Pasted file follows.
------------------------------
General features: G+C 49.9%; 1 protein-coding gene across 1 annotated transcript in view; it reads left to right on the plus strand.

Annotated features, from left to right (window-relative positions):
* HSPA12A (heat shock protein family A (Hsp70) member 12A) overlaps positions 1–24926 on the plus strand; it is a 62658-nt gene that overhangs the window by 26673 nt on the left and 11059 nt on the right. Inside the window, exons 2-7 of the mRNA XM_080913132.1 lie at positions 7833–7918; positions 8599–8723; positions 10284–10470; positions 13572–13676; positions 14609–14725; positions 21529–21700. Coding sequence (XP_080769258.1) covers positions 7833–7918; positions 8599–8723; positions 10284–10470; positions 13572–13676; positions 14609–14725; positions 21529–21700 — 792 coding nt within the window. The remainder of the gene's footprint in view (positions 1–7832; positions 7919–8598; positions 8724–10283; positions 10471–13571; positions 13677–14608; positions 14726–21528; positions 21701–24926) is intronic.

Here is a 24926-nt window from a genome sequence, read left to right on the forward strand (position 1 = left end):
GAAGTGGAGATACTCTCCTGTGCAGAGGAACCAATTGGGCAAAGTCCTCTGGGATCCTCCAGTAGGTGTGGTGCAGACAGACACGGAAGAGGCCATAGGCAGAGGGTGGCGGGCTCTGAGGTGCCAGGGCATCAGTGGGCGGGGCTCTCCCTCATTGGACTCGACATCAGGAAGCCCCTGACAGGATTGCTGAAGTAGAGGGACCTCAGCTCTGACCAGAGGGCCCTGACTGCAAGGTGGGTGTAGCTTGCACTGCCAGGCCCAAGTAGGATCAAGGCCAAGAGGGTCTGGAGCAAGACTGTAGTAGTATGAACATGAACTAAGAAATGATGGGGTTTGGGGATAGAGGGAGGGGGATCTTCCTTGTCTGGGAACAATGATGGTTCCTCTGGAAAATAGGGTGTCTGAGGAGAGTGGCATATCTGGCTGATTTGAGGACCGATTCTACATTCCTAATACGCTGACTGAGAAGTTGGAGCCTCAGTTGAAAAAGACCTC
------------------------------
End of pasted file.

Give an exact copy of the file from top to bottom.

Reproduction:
General features: G+C 49.9%; 1 protein-coding gene across 1 annotated transcript in view; it reads left to right on the plus strand.

Annotated features, from left to right (window-relative positions):
* HSPA12A (heat shock protein family A (Hsp70) member 12A) overlaps positions 1–24926 on the plus strand; it is a 62658-nt gene that overhangs the window by 26673 nt on the left and 11059 nt on the right. Inside the window, exons 2-7 of the mRNA XM_080913132.1 lie at positions 7833–7918; positions 8599–8723; positions 10284–10470; positions 13572–13676; positions 14609–14725; positions 21529–21700. Coding sequence (XP_080769258.1) covers positions 7833–7918; positions 8599–8723; positions 10284–10470; positions 13572–13676; positions 14609–14725; positions 21529–21700 — 792 coding nt within the window. The remainder of the gene's footprint in view (positions 1–7832; positions 7919–8598; positions 8724–10283; positions 10471–13571; positions 13677–14608; positions 14726–21528; positions 21701–24926) is intronic.

Here is a 24926-nt window from a genome sequence, read left to right on the forward strand (position 1 = left end):
GAAGTGGAGATACTCTCCTGTGCAGAGGAACCAATTGGGCAAAGTCCTCTGGGATCCTCCAGTAGGTGTGGTGCAGACAGACACGGAAGAGGCCATAGGCAGAGGGTGGCGGGCTCTGAGGTGCCAGGGCATCAGTGGGCGGGGCTCTCCCTCATTGGACTCGACATCAGGAAGCCCCTGACAGGATTGCTGAAGTAGAGGGACCTCAGCTCTGACCAGAGGGCCCTGACTGCAAGGTGGGTGTAGCTTGCACTGCCAGGCCCAAGTAGGATCAAGGCCAAGAGGGTCTGGAGCAAGACTGTAGTAGTATGAACATGAACTAAGAAATGATGGGGTTTGGGGATAGAGGGAGGGGGATCTTCCTTGTCTGGGAACAATGATGGTTCCTCTGGAAAATAGGGTGTCTGAGGAGAGTGGCATATCTGGCTGATTTGAGGACCGATTCTACATTCCTAATACGCTGACTGAGAAGTTGGAGCCTCAGTTGAAAAAGACCTC